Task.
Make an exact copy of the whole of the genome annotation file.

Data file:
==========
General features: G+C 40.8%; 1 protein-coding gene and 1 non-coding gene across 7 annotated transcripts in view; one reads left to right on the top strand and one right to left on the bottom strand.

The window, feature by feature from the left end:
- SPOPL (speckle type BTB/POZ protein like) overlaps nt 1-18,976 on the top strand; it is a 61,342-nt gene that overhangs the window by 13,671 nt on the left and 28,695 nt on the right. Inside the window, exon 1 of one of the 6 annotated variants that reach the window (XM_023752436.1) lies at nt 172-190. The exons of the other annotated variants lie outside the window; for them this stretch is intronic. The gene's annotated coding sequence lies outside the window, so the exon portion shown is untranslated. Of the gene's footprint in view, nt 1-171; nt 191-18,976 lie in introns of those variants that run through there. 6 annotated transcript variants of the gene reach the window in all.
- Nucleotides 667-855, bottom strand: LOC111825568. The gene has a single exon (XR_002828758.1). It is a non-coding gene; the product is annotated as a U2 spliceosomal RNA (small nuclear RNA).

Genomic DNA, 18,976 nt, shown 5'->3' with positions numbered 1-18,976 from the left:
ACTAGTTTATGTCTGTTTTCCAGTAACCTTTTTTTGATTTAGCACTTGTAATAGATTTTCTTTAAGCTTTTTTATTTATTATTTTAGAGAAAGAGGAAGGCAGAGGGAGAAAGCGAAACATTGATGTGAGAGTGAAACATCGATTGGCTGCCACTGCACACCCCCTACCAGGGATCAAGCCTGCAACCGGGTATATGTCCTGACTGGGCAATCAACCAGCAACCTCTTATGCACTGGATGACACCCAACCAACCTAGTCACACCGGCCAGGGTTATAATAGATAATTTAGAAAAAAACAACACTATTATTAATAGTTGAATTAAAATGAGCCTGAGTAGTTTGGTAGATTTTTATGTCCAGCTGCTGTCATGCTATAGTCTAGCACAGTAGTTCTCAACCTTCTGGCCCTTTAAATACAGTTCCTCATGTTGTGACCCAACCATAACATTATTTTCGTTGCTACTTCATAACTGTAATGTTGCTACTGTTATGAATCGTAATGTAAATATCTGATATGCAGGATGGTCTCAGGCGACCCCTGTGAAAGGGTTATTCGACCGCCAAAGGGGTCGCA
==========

General features: G+C 40.8%; 1 protein-coding gene and 1 non-coding gene across 7 annotated transcripts in view; one reads left to right on the top strand and one right to left on the bottom strand.

The window, feature by feature from the left end:
- SPOPL (speckle type BTB/POZ protein like) overlaps nt 1-18,976 on the top strand; it is a 61,342-nt gene that overhangs the window by 13,671 nt on the left and 28,695 nt on the right. Inside the window, exon 1 of one of the 6 annotated variants that reach the window (XM_023752436.1) lies at nt 172-190. The exons of the other annotated variants lie outside the window; for them this stretch is intronic. The gene's annotated coding sequence lies outside the window, so the exon portion shown is untranslated. Of the gene's footprint in view, nt 1-171; nt 191-18,976 lie in introns of those variants that run through there. 6 annotated transcript variants of the gene reach the window in all.
- Nucleotides 667-855, bottom strand: LOC111825568. The gene has a single exon (XR_002828758.1). It is a non-coding gene; the product is annotated as a U2 spliceosomal RNA (small nuclear RNA).

Genomic DNA, 18,976 nt, shown 5'->3' with positions numbered 1-18,976 from the left:
ACTAGTTTATGTCTGTTTTCCAGTAACCTTTTTTTGATTTAGCACTTGTAATAGATTTTCTTTAAGCTTTTTTATTTATTATTTTAGAGAAAGAGGAAGGCAGAGGGAGAAAGCGAAACATTGATGTGAGAGTGAAACATCGATTGGCTGCCACTGCACACCCCCTACCAGGGATCAAGCCTGCAACCGGGTATATGTCCTGACTGGGCAATCAACCAGCAACCTCTTATGCACTGGATGACACCCAACCAACCTAGTCACACCGGCCAGGGTTATAATAGATAATTTAGAAAAAAACAACACTATTATTAATAGTTGAATTAAAATGAGCCTGAGTAGTTTGGTAGATTTTTATGTCCAGCTGCTGTCATGCTATAGTCTAGCACAGTAGTTCTCAACCTTCTGGCCCTTTAAATACAGTTCCTCATGTTGTGACCCAACCATAACATTATTTTCGTTGCTACTTCATAACTGTAATGTTGCTACTGTTATGAATCGTAATGTAAATATCTGATATGCAGGATGGTCTCAGGCGACCCCTGTGAAAGGGTTATTCGACCGCCAAAGGGGTCGCA